Thursday, April 24, 2014

Save A Spoon! Tips for Parents

The Pillow Fort is an awesome
community for young people suffering
from chronic illness!
Parenting with chronic illness is the single most challenging undertaking of my life. I often want to give up... but my sons smiles, laughter, joy, and love have become my medicine. He exhausts me, but he is also what keeps me going. What doesn't kill you makes you stronger... I didn't understand the true meaning of this word until I actually believed I would die from the direct effects of being a spoonie mom. Now, I am stronger than I ever was during my "healthy" period of life, and I know that if I believe in myself, I can do ANYTHING! 

However, I'm well aware of my limitations, and will do anything to save just a little bit of energy! In this post, I've compiled things you can do to reduce the tremendous toll that parenting takes on energy and pain levels, so you can save some "spoons" for later! 


Train your kids to help out around the house! If they can walk, they can help.  At first, it might take extra energy to teach them, but your patience will pay off in spoonie spades in the long run! Here are some ways younger kids can provide real help around the house:

Laundry. My son started helping me transfer laundry from the washer to the dryer when he was 2.  Now that he is almost 4, he knows how to sort lights and darks [we set up 3 baskets, and play laundry "basketball" to sort! He loves it].  He also knows how to fold towels and match socks.  He also puts his own clothes away! 

Dishes. Kids over age 3 can hand you dishes from dishwasher, and even put things away, like tupperware, pot lids, and spoons (hahaha.) No more bending over! Start with plastics; use your own judgement of your child's coordination when asking them to help with breakable dishes and plates; and of course, leave the knives for yourself!

Picking up.  This one is a no-brainer, but here are some tips to make it more fun, and "energy-efficient." From an early age, teach children where each toy/item belongs. Have a place for everything. That way, they'll begin to grasp the concept of "a place for everything, and everything in it's place," and when it's "cleanup time," you won't have to specify exactly where to put each plastic hamburger, toy car, and dress-up item! Again, it takes a little patience in the beginning, but its worth it! We have open-topped bins and large buckets, each a different color. I also use stickers; a car sticker for the "car" bin, a "superman" sticker for the action figures bin, and so on! As children learn to read, you can label the bins with a peel-off label, which can be modified as their interests and toys grow with them.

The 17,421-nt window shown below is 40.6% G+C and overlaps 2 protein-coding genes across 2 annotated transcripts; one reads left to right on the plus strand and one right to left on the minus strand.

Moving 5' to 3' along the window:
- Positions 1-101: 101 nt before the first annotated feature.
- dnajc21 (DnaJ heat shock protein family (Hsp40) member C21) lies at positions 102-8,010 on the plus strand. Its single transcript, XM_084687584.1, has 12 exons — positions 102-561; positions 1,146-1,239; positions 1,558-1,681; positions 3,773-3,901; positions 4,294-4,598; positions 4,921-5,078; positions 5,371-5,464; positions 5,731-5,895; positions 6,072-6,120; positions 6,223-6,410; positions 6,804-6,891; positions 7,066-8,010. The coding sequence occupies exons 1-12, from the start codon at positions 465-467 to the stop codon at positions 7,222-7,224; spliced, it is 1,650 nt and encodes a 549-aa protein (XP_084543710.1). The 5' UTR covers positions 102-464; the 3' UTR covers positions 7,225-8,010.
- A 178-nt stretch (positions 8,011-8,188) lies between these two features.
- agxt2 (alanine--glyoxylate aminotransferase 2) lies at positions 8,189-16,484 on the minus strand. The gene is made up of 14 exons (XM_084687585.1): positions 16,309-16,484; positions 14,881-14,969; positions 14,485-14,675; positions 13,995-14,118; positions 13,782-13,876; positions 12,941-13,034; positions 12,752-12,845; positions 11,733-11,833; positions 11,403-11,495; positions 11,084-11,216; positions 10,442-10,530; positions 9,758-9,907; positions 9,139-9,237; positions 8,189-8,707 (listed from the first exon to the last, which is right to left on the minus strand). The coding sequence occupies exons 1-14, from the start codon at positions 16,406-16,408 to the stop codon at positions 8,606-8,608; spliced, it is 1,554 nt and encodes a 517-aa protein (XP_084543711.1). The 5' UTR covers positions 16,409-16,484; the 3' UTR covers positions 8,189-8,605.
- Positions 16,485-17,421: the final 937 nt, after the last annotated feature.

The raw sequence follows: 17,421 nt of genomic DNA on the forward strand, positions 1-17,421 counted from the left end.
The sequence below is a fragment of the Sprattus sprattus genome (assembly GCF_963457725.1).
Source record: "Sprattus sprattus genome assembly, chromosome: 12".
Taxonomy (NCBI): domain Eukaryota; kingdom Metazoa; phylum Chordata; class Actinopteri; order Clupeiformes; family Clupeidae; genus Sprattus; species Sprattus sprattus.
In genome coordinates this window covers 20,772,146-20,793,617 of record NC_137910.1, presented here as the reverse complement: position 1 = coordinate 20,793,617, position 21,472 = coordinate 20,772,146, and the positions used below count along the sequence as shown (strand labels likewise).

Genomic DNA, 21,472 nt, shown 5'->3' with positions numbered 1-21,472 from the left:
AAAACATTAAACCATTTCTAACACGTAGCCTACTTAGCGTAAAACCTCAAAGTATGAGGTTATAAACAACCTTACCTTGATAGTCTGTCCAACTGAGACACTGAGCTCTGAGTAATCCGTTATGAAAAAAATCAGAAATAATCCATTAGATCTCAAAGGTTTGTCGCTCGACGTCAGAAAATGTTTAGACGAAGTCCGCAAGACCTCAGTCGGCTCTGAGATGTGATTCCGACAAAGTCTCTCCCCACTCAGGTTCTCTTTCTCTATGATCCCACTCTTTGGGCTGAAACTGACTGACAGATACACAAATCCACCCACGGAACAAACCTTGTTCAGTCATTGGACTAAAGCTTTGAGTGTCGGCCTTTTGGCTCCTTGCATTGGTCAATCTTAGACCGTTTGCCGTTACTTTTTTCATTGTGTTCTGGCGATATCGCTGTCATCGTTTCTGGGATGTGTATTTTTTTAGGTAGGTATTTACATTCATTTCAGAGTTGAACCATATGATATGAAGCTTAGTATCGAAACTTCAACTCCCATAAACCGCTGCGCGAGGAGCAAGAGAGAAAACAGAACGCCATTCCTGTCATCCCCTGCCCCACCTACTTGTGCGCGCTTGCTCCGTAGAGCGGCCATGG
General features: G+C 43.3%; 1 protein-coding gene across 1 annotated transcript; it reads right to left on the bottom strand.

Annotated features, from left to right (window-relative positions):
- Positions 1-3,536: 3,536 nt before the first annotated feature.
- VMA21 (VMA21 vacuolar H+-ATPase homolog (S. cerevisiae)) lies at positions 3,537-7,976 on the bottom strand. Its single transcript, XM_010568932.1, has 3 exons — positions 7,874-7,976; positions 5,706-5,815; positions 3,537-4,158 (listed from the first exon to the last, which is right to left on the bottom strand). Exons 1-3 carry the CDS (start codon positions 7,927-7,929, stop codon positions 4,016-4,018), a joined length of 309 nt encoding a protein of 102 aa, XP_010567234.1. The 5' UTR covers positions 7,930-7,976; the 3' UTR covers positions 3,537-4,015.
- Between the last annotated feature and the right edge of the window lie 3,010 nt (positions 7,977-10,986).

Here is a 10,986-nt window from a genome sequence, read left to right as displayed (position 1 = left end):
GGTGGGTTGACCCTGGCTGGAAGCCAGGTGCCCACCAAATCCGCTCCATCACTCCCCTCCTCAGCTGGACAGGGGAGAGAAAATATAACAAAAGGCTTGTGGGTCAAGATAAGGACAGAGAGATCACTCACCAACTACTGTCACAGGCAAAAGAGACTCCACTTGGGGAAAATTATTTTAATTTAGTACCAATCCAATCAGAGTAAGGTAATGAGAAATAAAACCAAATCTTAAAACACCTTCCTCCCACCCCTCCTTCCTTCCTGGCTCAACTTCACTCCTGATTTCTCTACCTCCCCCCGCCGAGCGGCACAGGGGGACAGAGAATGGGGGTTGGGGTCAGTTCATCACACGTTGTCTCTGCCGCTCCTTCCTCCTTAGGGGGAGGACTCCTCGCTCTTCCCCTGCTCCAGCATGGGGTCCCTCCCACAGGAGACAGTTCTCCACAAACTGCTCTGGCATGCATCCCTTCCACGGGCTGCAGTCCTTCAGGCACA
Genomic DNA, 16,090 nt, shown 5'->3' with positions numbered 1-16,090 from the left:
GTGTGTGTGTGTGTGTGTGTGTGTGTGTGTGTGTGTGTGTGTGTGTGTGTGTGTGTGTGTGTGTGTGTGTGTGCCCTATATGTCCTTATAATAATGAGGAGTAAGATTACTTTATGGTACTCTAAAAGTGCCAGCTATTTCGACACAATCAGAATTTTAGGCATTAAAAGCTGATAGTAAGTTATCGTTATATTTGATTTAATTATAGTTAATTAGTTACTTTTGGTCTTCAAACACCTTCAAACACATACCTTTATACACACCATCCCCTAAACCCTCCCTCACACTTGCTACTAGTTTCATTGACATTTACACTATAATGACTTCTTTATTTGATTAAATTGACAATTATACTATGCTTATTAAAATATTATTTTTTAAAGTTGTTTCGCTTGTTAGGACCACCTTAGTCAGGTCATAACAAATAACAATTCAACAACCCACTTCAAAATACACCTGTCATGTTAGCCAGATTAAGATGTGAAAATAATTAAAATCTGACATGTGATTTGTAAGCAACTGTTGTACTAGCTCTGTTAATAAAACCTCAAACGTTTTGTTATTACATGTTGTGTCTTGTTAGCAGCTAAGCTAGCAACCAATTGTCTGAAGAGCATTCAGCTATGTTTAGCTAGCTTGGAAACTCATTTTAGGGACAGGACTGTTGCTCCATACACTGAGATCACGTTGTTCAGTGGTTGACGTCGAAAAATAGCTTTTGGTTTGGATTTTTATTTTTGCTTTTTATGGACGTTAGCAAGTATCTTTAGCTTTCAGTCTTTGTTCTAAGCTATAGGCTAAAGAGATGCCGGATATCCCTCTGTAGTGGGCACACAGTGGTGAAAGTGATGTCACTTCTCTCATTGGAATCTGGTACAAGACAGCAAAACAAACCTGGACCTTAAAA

See it on Pinterest
Plan before you play. Lay out a sheet BEFORE you pull out the legos/ rainbow loom/puzzles/lite-brite.  When they're done playing, pick up all four corners of the sheet, and pour them away in one simple step! Sure beats trying to pick them all up by hand, especially if you have joint pain! It's also awesome NOT to step on legos in the middle of the night, which, if you haven't experienced it, is on a pain level akin to childbirth. You can also buy an actual lego storage mat, which is basically a circular cloth with a string; store and play all-in-one!

Other messes. Lay out a plastic "highchair" mat, or plastic sheet, under the craft table before messy projects, or the dinner table, before messy meals. Instead of scrubbing and sweeping for an hour post-mess, pick up the plastic sheet, shake it out, and rinse! Ta Da!


I don't know about you, but when my body is "done" with the day, I don't have the energy to eat, let alone cook! One little problem... our children deserve great nutrition, every day. Darn them!  Ain't nobody got spoons for that!  Here are some tips: 

Add a nutritious boost to meals when you don't have time to make home-made meals. 

Freeze ice-cube trays with pureed vegetables (squash, avocado, carrots, sweet potatoes, spinach, ect.) Store in gallon-size freezer bags.  When you're too busy to cook, drop cubes of frozen veggies in canned soup, spaghettios, taco meat, refried beans, stews, pasta sauce.. anything! Also great for picky kids (and spouses of course!)

Invest in a crockpot. Seriously. That is all.  Click here for my own personal collection of awesome crock-pot recipes! 

Feel good? Plan ahead.  If you're having a good day and do cook, make enough for 2 meals.  Freeze the 2nd portion for a night when you're not feeling so awesome! 

Quick and Healthy Meals.  "PFM Dip": Mash 1 avocado, and mix well with equal parts greek yogurt and plain hummus. Serve with gluten-free grain or corn chips. It literally takes 2 minutes to put together, and is delicious, full of protein, vitamins, fiber, calcium... what's not to love?
Toddlers love a "buffet." I got this tip from the book "Super Baby Food."  Don't cook! Take out a muffin tin, and fill each cup with a finger food... sunflower seeds, carrot sticks, apple slices, bits of cheese, chicken, yogurt, raisins, hummus, nut butters, grain crackers... anything! To make it a complete meal, be sure to include protein and veggies! Serve with milk. So easy. So fast! 

Got kids? Check out "Why Does Mommy Hurt? Helping Kids Cope with having a Parent or Caregiver with Chronic Pain, Fibromyalgia, or Autoimmune Disease." Now available!

**Check out my new blog especially for parents with chronic illness:

Want to Tweet this? Just copy and paste!: 
Energy saving tips for parents! "Save a Spoon!" #fibromyalgia #chronicpain #lupus #mecfs @parentswithpain


  1. This was very interesting and helpful even for moms who aren't dealing with chronic pain. Thank you. D

  2. I truly like to reading your post. Thank you so much for taking the time to share such a nice energy

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